Vibrant, vigorous, and multifaceted—just like America.

I IS FOR IMMIGRANTS

An alphabet book that celebrates everything that immigrants have brought to the United States, from ambition to Zen.

Each letter of this exuberant and poignant alphabet book is represented by a montage of words and images that include feelings, ideas, and things that people from all over the world have brought with them to their new home. D is for Dreamers (and dreamers), dumplings, diversity, and Day of the Dead. H is for holidays, heritage, hijabs, Holi, Hanukkah, and hope. Y is for yucca, yoga, yogurt, Yiddish, yearning—and “you.” By including both the tangible and the intangible, Alko reinforces the idea that the U.S. is more than just a conglomeration of cultures; it’s a quilt of shared values. The text is hand-lettered in varying sizes, incorporated into the overall compositions, and the accompanying images are painted and collaged with verve, emphasizing a folk-art–like artistic sensibility with saturated colors, bold brush strokes, and found objects. In the concluding author’s note, Alko shares her own immigration story and reiterates that “America isn’t any one thing”—that it is both magnificent and complex. Readers from all backgrounds with have a blast looking for references to their own heritages and finding commonalities. (This book was reviewed digitally.)

Vibrant, vigorous, and multifaceted—just like America. (Picture book. 3-7)

Pub Date: June 15, 2021

ISBN: 978-1-250-23786-6

Page Count: 40

Publisher: Christy Ottaviano/Henry Holt

Review Posted Online: May 5, 2021

Kirkus Reviews Issue: May 15, 2021

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Plotless and pointless, the book clearly exists only because its celebrity author wrote it.

YOUR BABY'S FIRST WORD WILL BE DADA

A succession of animal dads do their best to teach their young to say “Dada” in this picture-book vehicle for Fallon.

A grumpy bull says, “DADA!”; his calf moos back. A sad-looking ram insists, “DADA!”; his lamb baas back. A duck, a bee, a dog, a rabbit, a cat, a mouse, a donkey, a pig, a frog, a rooster, and a horse all fail similarly, spread by spread. A final two-spread sequence finds all of the animals arrayed across the pages, dads on the verso and children on the recto. All the text prior to this point has been either iterations of “Dada” or animal sounds in dialogue bubbles; here, narrative text states, “Now everybody get in line, let’s say it together one more time….” Upon the turn of the page, the animal dads gaze round-eyed as their young across the gutter all cry, “DADA!” (except the duckling, who says, “quack”). Ordóñez's illustrations have a bland, digital look, compositions hardly varying with the characters, although the pastel-colored backgrounds change. The punch line fails from a design standpoint, as the sudden, single-bubble chorus of “DADA” appears to be emanating from background features rather than the baby animals’ mouths (only some of which, on close inspection, appear to be open). It also fails to be funny.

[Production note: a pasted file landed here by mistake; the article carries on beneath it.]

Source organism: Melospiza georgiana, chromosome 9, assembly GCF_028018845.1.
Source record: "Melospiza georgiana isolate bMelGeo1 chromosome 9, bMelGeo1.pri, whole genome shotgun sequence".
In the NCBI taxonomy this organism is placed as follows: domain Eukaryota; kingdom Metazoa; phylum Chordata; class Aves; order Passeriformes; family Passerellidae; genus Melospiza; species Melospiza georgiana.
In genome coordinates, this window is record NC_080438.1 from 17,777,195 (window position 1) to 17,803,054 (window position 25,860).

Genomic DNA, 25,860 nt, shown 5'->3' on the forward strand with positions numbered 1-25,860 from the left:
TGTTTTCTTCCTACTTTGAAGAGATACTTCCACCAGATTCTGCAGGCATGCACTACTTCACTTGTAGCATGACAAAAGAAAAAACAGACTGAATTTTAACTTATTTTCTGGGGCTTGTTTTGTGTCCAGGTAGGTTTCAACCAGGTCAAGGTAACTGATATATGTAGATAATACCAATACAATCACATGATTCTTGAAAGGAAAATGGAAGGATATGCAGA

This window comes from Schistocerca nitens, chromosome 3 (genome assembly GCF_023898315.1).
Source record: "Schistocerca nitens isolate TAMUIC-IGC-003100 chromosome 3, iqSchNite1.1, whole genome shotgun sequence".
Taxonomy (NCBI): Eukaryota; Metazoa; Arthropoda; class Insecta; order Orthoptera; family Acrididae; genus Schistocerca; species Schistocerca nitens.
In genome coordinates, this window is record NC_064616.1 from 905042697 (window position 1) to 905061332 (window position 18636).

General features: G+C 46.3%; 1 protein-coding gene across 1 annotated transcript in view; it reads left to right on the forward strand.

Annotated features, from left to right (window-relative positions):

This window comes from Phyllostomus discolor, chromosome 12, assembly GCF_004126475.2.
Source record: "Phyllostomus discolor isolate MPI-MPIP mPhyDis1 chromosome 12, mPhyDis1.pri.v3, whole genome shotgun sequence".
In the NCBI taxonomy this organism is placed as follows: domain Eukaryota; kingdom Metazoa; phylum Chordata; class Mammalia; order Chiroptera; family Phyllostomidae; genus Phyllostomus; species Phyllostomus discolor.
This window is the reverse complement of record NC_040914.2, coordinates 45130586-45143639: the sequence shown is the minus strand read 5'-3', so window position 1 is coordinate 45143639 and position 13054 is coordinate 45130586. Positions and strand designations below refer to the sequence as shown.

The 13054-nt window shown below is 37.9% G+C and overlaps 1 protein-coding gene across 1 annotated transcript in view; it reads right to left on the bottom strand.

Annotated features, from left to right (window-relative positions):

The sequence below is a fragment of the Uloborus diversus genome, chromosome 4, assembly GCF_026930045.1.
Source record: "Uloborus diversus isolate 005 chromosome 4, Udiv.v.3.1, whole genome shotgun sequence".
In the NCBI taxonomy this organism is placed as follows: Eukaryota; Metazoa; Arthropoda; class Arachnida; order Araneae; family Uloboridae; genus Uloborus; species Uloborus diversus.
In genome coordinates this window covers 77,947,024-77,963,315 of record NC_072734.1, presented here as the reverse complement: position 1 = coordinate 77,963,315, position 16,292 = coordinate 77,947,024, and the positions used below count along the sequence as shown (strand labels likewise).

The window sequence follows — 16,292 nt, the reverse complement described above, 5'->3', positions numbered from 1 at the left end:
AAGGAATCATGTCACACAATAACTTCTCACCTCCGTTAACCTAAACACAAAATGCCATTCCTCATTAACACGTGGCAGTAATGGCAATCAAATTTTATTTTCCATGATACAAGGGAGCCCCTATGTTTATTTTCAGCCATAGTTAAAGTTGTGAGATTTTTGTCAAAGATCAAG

Plotless and pointless, the book clearly exists only because its celebrity author wrote it. (Picture book. 3-5)

Pub Date: June 9, 2015

ISBN: 978-1-250-00934-0

Page Count: 32

Publisher: Feiwel & Friends

Review Posted Online: April 15, 2015

Kirkus Reviews Issue: May 1, 2015

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Accessible, reassuring and hopeful.

THE INVISIBLE BOY

This endearing picture book about a timid boy who longs to belong has an agenda but delivers its message with great sensitivity.

Brian wants to join in but is overlooked, even ostracized, by his classmates. Readers first see him alone on the front endpapers, drawing in chalk on the ground. The school scenarios are uncomfortably familiar: High-maintenance children get the teacher’s attention; team captains choose kickball players by popularity and athletic ability; chatter about birthday parties indicates they are not inclusive events. Tender illustrations rendered in glowing hues capture Brian’s isolation deftly; compared to the others and his surroundings, he appears in black and white. What saves Brian is his creativity. As he draws, Brian imagines amazing stories, including a poignant one about a superhero with the power to make friends. When a new boy takes some ribbing, it is Brian who leaves an illustrated note to make him feel better. The boy does not forget this gesture. It only takes one person noticing Brian for the others to see his talents have value; that he has something to contribute. Brian’s colors pop. In the closing endpapers, Brian’s classmates are spread around him on the ground, “wearing” his chalk-drawn wings and capes. Use this to start a discussion: The author includes suggested questions and recommended reading lists for adults and children.

Accessible, reassuring and hopeful. (Picture book. 5-7)

Pub Date: Oct. 8, 2013

ISBN: 978-1-582-46450-3

Page Count: 40

Publisher: Knopf

Review Posted Online: Aug. 21, 2013

Kirkus Reviews Issue: Sept. 15, 2013

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